Thursday, December 6, 2012

Archaeologists at War: The British Salonika Force in Macedonia, 1915-1919

A lunchtime lecture presented by Andrew Shapland, curator, Department of Greece & Rome

Thursday, 29 November 2012


The Museum holds frequent lunchtime lectures, but this was the first I’ve managed to attend.  It was an interactive members-only talk held around a large table upstairs in the cozy new Members Room.  The gathering consisted of a knowledgeable curator, a crowd of mostly retirees, and me.  And I got to enjoy it all with a small pot of Earl Grey.  What’s not to love?

The topic of the day was archaeology during wartime, which sadly had nothing to do with racing Nazis to find the Ark of the Covenant. What it was about, however, was plenty interesting in its own right. Namely that trench digging in northern Greece during WWI made accidental archaeologists of British and French soldiers, and the artifacts they uncovered continue to make significant contributions to our understanding of Macedonian history.  Our presenter, Dr. Andrew Shapland, has been working with their finds for the past few years—many of which had not even been cataloged prior to his efforts—and he was kind enough to share a little of his work with us. 

Above, a sample of sherds from the campaign that Dr. Shapland allowed us to handle. 
Below, metal cloak clasps, too delicate to touch.

Here's what we learned: 

World War I is, of course, famous for its trench warfare, and the British and French soldiers stationed in and around Thessaloniki in Macedonia found themselves digging quite a bit.  As they did, they uncovered thousands of years of history, finding objects dating as far back as about 3,000 BC.  The French army was traveling with its own archaeologists, just as it had during Napoleonic times (a charming and bizarre fact I learned while reading about the discovery of The Rosetta Stone), so it was well prepared when its trenches started yielding artifacts.  The British did not have such resources, so soldiers were ordered to hand over what they found, and their superior officers were responsible for recording the finds as best they could.  Ernest Gardner–a naval intelligence officer who, in his civilian life, was a professor of archaeology at the University of London–took charge of the finds and saw them removed to the famous White Tower of Thessaloniki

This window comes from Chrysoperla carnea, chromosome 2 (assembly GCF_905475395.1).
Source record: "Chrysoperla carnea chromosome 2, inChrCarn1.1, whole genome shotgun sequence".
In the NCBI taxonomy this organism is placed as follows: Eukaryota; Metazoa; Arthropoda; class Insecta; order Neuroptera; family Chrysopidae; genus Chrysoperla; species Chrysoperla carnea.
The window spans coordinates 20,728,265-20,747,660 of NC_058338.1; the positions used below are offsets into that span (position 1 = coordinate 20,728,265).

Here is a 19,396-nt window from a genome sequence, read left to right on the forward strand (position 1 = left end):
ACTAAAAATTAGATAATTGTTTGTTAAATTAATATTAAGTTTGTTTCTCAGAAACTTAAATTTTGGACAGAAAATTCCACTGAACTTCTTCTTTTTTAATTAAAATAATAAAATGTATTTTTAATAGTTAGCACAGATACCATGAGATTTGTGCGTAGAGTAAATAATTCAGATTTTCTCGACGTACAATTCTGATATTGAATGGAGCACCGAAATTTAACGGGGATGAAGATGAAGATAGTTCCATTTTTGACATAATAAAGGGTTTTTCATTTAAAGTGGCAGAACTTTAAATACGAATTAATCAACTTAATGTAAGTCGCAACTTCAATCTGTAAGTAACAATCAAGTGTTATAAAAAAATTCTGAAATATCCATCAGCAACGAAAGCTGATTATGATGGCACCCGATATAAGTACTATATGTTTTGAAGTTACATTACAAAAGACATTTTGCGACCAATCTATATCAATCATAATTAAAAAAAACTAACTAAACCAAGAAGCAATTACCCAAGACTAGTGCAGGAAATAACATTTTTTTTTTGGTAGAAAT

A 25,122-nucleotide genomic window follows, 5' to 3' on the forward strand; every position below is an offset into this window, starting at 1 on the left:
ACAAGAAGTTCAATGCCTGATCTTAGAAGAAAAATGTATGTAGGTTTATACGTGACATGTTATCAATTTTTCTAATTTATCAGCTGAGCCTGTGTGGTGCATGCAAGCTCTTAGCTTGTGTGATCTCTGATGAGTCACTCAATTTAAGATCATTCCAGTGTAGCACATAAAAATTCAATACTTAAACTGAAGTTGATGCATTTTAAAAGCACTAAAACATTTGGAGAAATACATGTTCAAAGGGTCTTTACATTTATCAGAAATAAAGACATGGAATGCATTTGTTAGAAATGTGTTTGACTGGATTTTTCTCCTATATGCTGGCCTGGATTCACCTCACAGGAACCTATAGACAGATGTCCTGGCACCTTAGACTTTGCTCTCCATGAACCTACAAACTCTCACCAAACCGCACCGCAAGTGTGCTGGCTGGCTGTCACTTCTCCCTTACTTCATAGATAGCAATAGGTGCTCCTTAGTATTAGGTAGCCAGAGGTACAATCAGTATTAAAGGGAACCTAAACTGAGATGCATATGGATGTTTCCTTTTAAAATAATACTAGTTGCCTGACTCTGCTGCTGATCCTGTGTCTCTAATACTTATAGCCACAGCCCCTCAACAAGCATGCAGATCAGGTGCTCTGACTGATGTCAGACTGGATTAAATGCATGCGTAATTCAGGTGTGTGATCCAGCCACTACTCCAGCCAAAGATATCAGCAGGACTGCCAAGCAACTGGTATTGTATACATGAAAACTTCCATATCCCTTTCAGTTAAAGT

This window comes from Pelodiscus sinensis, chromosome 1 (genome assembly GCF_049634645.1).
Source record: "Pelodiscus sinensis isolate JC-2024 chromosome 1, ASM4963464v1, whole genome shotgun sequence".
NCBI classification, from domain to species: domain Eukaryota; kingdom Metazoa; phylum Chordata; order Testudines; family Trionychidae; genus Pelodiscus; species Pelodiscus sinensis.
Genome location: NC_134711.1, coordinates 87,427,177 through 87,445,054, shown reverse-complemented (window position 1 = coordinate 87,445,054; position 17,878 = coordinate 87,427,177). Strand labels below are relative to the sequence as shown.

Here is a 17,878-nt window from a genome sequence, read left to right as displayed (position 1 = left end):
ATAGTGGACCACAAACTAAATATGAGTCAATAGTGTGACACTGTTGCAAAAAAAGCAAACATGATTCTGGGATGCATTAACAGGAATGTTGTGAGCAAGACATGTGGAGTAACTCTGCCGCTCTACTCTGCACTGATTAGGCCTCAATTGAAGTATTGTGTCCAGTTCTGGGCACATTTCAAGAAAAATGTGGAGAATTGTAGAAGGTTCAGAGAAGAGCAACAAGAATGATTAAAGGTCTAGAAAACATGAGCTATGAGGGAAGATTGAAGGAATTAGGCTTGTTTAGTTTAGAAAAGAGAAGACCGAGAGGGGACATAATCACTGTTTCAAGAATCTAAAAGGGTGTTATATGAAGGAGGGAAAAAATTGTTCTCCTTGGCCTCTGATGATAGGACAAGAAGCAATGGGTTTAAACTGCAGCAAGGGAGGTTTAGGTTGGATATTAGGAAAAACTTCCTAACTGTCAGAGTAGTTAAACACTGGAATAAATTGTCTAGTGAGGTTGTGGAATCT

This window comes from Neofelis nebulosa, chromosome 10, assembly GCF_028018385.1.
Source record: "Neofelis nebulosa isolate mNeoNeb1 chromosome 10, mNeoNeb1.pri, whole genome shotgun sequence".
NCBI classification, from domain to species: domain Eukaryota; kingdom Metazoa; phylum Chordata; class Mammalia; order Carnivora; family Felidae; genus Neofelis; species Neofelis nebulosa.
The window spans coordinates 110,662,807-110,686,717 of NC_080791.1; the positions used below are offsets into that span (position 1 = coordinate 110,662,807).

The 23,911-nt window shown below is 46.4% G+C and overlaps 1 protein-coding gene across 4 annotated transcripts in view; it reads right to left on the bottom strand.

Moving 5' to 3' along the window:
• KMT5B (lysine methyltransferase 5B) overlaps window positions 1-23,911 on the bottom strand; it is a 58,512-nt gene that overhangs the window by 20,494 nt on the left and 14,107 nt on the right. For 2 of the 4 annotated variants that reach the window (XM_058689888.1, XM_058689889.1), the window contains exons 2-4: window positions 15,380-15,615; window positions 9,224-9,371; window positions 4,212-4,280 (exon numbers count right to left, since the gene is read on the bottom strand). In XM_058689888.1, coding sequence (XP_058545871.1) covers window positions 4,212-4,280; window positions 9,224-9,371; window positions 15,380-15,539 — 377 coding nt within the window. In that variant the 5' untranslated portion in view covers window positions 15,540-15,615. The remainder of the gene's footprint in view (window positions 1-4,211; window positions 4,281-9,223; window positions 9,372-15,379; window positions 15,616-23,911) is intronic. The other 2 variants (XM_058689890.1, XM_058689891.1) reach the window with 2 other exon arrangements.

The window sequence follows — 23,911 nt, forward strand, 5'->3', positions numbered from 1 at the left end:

Another British officer critical to the Force's archaeological work was Major T.G. Anderson, the twin brother of Robert Grenville Gayer-Anderson of Gayer-Anderson Cat fame.  Major Anderson shared his brother’s interest in archaeology and apparently had a good deal of field experience before arriving in Macedonia.  Shapland showed us a few of the Major’s detailed illustrations cataloging British finds.  The sketches were as lovely as they were impressive, and I wish I had photos that I could share with you here.  Following his military career, Major Anderson went on to become an illustrator. 

After the war, some of the objects stayed in Thessaloniki while others found their way to the British Museum, the Louvre, and even Scotland (I believe because many members of the British Salonika Force were Scottish).   

This bronze helmet and gold leaf found by the British Salonika Force are from the tomb of a Macedonian warrior, circa 450-400BC.  They are on display in Gallery 19 of the British Museum.
So many objects were found, and under such chaotic cicrumstances, that many were never properly logged, and this is where Shapland comes in.  He has been working to record the undocumented finds of the Salonika campaign nearly 100 years after they arrived at the Museum.  Over the past few years, he has managed to compose brief descriptions for more than two thousand of these items, most of them pottery sherds, and has posted them to the Museum’s online catalog.

Some objects in the collection were preliminarily recorded in the field and still bear stickers or markings referring back to the original field logs. 

An original field log from the campaign recording an object numbered "38,"
written in very tiny Greek script.